Scientists have created an almost complete genetic map of breast cancer which could lead to faster, personalised and more effective treatments of the disease.
Called a 'milestone' moment, it's the largest study of its kind and looks to understand what makes our DNA turn healthy tissue cancerous.
The huge study, which has been published in Nature, looked at all three billion letters of genetic code in over 500 breast cancers.
By trawling through the code the international team of scientists were able to uncover 93 genes which, if mutated, would cause tumours.
It's believed that this study will provide the definitive list, with a few rare mutations being the exception.
The study will hopefully then transform the way that breast cancer is diagnosed and treated.
By effectively knowing their enemy, the hope is that this list can now provide universities and pharmaceutical companies with all the information they need to create more targeted treatments.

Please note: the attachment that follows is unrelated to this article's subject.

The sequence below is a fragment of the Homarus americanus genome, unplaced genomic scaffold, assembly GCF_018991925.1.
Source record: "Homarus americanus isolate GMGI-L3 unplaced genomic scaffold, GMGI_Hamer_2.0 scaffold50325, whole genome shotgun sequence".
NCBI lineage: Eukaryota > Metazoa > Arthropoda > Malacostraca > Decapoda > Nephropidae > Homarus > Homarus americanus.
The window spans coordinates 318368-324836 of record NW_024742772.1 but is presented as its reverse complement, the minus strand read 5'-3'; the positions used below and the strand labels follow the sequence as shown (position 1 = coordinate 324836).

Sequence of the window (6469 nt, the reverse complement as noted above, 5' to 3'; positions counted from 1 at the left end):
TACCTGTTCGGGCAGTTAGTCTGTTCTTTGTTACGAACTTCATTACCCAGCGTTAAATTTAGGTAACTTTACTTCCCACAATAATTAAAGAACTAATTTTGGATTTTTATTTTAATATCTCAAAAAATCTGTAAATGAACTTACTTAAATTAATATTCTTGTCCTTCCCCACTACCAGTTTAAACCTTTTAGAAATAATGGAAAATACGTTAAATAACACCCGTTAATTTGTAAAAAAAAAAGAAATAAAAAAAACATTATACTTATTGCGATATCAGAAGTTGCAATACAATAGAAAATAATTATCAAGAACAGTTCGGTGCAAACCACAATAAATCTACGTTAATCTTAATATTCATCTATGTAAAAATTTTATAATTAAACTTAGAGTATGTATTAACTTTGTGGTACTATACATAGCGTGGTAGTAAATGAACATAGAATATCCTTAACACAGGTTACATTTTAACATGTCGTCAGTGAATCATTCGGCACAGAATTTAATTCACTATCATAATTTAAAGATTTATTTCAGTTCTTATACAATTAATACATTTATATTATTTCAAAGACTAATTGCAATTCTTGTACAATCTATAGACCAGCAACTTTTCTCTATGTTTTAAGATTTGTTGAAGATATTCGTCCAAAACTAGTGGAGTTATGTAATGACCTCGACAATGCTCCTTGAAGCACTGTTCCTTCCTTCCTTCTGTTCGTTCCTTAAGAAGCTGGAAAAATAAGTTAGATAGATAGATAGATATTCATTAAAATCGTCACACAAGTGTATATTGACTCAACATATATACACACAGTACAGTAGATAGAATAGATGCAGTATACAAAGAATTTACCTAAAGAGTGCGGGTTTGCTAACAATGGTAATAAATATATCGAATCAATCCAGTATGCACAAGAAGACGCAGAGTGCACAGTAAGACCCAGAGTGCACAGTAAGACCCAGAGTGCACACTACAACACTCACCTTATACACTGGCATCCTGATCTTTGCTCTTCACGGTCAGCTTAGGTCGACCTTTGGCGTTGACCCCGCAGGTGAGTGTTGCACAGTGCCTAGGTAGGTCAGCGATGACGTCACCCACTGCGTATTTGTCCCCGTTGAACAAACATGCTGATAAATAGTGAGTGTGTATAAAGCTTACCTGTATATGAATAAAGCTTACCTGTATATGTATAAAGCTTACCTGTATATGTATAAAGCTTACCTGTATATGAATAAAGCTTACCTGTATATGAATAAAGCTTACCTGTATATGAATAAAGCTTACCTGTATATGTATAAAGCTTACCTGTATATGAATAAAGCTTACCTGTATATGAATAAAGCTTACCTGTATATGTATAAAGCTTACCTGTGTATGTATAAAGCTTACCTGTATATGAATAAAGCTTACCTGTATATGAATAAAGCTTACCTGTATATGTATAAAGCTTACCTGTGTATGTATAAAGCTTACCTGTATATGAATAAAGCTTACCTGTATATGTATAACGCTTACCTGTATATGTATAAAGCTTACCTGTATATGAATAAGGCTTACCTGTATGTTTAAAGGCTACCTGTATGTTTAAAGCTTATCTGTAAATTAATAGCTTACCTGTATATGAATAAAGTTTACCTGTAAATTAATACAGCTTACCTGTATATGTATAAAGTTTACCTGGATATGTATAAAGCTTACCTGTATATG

This in turn should then advance the personalisation of care as well by allowing drugs which are tailored to specific mutations.
Prof Sir Mike Stratton, the director of the Sanger Institute in Cambridge told the BBC, "There are about 20,000 genes in the human genome. It turns out, now we have this complete view of breast cancer - there are 93 of those [genes] that if mutated will convert a normal breast cell into a breast cancer cell. That is an important piece of information."
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